25 January 2020


Just a week after China inked a similar deal with London, Asia’s biggest economy has accelerated its efforts to enhance the role of the Chinese currency in global trade and investment by introducing direct currency trading with Singapore. The pacts with London and Singapore will undoubtedly help London and Singapore in boosting their role as offshore yuan hubs in different time zones, threatening the dominant role of Hong Kong, which holds the world’s largest offshore yuan savings pool and handles a bulk of the Chinese trade that is denominated in yuan. We believe further appreciation of the yuan is along the road as Beijing seeks to lure more people and companies to use and hold the so-called redback. The stepped-up efforts in yuan internationalization was also evident as authorities granted Singapore a 50 billion yuan (US$8.2 billion) quota for financial institutions in the city to invest in China’s domestic securities under the Renminbi Qualified Foreign Institutional Investor program. With the currency appreciation prospects and recovering Chinese economic growth, the renminbi as well as yuan-denominated assets will probably see renewed investor bets.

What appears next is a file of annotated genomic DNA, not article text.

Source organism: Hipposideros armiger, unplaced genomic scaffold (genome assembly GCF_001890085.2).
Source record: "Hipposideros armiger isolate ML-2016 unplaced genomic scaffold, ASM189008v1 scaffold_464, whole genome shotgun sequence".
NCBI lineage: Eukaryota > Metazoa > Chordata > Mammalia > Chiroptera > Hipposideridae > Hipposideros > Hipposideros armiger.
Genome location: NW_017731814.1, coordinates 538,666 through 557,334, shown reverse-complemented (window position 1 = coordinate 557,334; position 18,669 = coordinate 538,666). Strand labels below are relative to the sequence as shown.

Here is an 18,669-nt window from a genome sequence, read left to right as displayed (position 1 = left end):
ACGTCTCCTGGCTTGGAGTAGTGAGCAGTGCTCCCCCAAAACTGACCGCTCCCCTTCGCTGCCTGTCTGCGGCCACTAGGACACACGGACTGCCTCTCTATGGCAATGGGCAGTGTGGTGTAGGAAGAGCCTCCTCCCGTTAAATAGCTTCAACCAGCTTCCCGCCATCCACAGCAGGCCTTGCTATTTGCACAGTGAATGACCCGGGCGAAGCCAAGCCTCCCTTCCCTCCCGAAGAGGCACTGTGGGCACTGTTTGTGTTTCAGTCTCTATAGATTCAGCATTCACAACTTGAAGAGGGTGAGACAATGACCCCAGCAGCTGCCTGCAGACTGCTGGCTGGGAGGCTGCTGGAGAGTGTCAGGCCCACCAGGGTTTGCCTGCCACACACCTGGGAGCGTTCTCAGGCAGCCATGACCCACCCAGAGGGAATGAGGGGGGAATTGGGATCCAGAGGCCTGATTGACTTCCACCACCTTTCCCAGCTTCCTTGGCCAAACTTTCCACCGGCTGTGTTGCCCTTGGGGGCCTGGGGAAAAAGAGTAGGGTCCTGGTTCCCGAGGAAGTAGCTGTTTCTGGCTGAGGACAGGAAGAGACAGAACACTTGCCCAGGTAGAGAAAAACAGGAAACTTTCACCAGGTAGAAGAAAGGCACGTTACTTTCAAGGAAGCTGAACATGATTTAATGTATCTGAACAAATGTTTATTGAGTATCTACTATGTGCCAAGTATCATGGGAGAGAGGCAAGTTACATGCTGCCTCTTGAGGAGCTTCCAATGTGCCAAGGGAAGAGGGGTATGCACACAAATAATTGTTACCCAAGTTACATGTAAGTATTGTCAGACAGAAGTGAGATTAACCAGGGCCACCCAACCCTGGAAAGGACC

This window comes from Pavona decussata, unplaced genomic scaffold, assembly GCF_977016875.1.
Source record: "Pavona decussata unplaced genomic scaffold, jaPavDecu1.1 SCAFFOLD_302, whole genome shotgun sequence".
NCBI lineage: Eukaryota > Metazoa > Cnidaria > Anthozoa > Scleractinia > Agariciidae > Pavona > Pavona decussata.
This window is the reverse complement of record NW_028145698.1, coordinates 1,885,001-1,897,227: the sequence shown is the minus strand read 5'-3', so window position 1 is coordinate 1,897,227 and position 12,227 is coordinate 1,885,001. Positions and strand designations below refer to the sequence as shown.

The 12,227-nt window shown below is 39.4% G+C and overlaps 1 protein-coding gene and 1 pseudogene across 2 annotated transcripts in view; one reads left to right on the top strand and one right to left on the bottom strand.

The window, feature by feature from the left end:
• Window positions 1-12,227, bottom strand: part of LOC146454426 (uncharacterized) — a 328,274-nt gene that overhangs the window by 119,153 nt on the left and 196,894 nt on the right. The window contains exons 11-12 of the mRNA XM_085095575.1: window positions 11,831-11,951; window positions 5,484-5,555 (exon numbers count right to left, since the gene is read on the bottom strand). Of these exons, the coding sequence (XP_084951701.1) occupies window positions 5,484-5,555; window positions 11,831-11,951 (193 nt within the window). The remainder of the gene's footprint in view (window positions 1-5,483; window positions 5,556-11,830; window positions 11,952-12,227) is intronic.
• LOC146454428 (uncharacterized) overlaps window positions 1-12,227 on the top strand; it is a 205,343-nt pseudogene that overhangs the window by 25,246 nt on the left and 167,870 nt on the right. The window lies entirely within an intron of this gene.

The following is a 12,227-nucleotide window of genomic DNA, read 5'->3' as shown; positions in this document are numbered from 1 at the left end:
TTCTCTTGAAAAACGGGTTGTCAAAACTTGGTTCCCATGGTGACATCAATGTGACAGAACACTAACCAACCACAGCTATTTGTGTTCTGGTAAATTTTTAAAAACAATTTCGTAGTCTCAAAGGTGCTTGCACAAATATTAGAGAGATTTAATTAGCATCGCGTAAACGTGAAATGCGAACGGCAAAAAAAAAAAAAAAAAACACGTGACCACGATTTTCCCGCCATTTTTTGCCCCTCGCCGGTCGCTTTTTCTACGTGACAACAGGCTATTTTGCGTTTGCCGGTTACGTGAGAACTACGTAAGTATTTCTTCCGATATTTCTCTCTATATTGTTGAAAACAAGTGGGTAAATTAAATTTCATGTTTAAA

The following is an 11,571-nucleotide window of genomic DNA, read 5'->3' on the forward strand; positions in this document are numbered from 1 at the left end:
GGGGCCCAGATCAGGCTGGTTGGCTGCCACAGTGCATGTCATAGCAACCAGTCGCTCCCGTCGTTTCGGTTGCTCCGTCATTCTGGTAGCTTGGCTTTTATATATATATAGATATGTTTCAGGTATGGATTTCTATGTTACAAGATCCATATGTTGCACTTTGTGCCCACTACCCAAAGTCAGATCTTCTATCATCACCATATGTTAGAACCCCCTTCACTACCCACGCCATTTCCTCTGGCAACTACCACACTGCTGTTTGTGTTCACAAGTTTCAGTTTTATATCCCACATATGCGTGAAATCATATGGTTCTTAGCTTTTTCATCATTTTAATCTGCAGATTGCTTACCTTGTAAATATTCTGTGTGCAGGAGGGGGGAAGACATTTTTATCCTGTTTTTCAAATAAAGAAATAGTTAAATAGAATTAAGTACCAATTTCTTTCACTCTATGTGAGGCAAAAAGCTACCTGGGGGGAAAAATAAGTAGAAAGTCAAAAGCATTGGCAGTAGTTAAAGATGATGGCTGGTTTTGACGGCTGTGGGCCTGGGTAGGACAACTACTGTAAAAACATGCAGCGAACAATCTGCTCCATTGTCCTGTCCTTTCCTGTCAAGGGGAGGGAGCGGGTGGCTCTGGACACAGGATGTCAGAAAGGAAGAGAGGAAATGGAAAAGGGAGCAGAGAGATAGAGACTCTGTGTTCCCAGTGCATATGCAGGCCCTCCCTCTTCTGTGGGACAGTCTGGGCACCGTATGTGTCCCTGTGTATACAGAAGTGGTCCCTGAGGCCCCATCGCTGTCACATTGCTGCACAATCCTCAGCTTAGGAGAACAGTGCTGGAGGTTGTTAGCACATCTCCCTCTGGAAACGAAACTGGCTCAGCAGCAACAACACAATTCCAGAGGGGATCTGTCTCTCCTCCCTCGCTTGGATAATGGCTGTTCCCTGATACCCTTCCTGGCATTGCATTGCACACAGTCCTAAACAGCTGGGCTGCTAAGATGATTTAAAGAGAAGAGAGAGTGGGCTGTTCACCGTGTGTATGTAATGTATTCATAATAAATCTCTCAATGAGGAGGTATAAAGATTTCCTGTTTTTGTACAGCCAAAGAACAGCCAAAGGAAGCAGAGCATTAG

Gas deal: After years of back-and-forth talks, China and Russia at last reached an agreement on a price for gas supplies via the eastern route pipes. Russia, the world’s biggest producer of natural gas, will start supplying gas to China in 2018 with the maximum volume at 38 billion cubic meters per year should a contract be signed by the end of this year. The gas deal has two implications for China. Firstly, it helps enhance the energy security for the country which imports more than half of the oil it consumes. More importantly, it can help authorities tackle the worsening pollution in Beijing and other cities, helping China become a greener economy. The Asian giant expects to consume up to 230 billion cubic meters of gas by 2015.

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